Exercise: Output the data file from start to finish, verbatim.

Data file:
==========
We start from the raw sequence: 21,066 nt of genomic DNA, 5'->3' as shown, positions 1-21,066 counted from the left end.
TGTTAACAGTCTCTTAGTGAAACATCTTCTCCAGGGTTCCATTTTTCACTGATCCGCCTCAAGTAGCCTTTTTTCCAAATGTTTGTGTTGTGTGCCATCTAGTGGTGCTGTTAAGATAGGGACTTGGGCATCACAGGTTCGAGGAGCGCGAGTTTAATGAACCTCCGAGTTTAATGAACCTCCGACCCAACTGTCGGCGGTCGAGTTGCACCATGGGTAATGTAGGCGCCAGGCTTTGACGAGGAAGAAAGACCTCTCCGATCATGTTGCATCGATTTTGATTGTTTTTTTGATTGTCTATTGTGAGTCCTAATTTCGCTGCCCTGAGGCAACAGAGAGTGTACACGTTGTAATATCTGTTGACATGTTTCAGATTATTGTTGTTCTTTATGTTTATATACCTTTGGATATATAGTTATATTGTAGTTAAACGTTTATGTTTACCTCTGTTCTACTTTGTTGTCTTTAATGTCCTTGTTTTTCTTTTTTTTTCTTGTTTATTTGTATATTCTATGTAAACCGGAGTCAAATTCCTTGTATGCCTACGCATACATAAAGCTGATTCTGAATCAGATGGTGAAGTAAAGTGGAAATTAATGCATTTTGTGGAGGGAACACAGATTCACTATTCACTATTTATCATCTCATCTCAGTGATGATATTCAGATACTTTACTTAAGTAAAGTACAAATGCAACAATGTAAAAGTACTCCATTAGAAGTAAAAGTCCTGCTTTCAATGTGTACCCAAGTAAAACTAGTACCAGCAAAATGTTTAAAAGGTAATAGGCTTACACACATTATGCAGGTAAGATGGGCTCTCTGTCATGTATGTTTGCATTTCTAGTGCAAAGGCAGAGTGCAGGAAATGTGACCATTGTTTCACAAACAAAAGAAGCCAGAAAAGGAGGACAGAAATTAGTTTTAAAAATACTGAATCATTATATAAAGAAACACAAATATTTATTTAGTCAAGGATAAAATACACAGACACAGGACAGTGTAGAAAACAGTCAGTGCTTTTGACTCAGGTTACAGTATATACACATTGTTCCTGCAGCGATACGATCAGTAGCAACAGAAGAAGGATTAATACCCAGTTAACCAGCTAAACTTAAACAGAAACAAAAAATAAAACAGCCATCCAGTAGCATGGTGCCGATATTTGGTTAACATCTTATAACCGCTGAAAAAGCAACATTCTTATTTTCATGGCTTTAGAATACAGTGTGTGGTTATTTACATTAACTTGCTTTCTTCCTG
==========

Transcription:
We start from the raw sequence: 21,066 nt of genomic DNA, 5'->3' as shown, positions 1-21,066 counted from the left end.
TGTTAACAGTCTCTTAGTGAAACATCTTCTCCAGGGTTCCATTTTTCACTGATCCGCCTCAAGTAGCCTTTTTTCCAAATGTTTGTGTTGTGTGCCATCTAGTGGTGCTGTTAAGATAGGGACTTGGGCATCACAGGTTCGAGGAGCGCGAGTTTAATGAACCTCCGAGTTTAATGAACCTCCGACCCAACTGTCGGCGGTCGAGTTGCACCATGGGTAATGTAGGCGCCAGGCTTTGACGAGGAAGAAAGACCTCTCCGATCATGTTGCATCGATTTTGATTGTTTTTTTGATTGTCTATTGTGAGTCCTAATTTCGCTGCCCTGAGGCAACAGAGAGTGTACACGTTGTAATATCTGTTGACATGTTTCAGATTATTGTTGTTCTTTATGTTTATATACCTTTGGATATATAGTTATATTGTAGTTAAACGTTTATGTTTACCTCTGTTCTACTTTGTTGTCTTTAATGTCCTTGTTTTTCTTTTTTTTTCTTGTTTATTTGTATATTCTATGTAAACCGGAGTCAAATTCCTTGTATGCCTACGCATACATAAAGCTGATTCTGAATCAGATGGTGAAGTAAAGTGGAAATTAATGCATTTTGTGGAGGGAACACAGATTCACTATTCACTATTTATCATCTCATCTCAGTGATGATATTCAGATACTTTACTTAAGTAAAGTACAAATGCAACAATGTAAAAGTACTCCATTAGAAGTAAAAGTCCTGCTTTCAATGTGTACCCAAGTAAAACTAGTACCAGCAAAATGTTTAAAAGGTAATAGGCTTACACACATTATGCAGGTAAGATGGGCTCTCTGTCATGTATGTTTGCATTTCTAGTGCAAAGGCAGAGTGCAGGAAATGTGACCATTGTTTCACAAACAAAAGAAGCCAGAAAAGGAGGACAGAAATTAGTTTTAAAAATACTGAATCATTATATAAAGAAACACAAATATTTATTTAGTCAAGGATAAAATACACAGACACAGGACAGTGTAGAAAACAGTCAGTGCTTTTGACTCAGGTTACAGTATATACACATTGTTCCTGCAGCGATACGATCAGTAGCAACAGAAGAAGGATTAATACCCAGTTAACCAGCTAAACTTAAACAGAAACAAAAAATAAAACAGCCATCCAGTAGCATGGTGCCGATATTTGGTTAACATCTTATAACCGCTGAAAAAGCAACATTCTTATTTTCATGGCTTTAGAATACAGTGTGTGGTTATTTACATTAACTTGCTTTCTTCCTG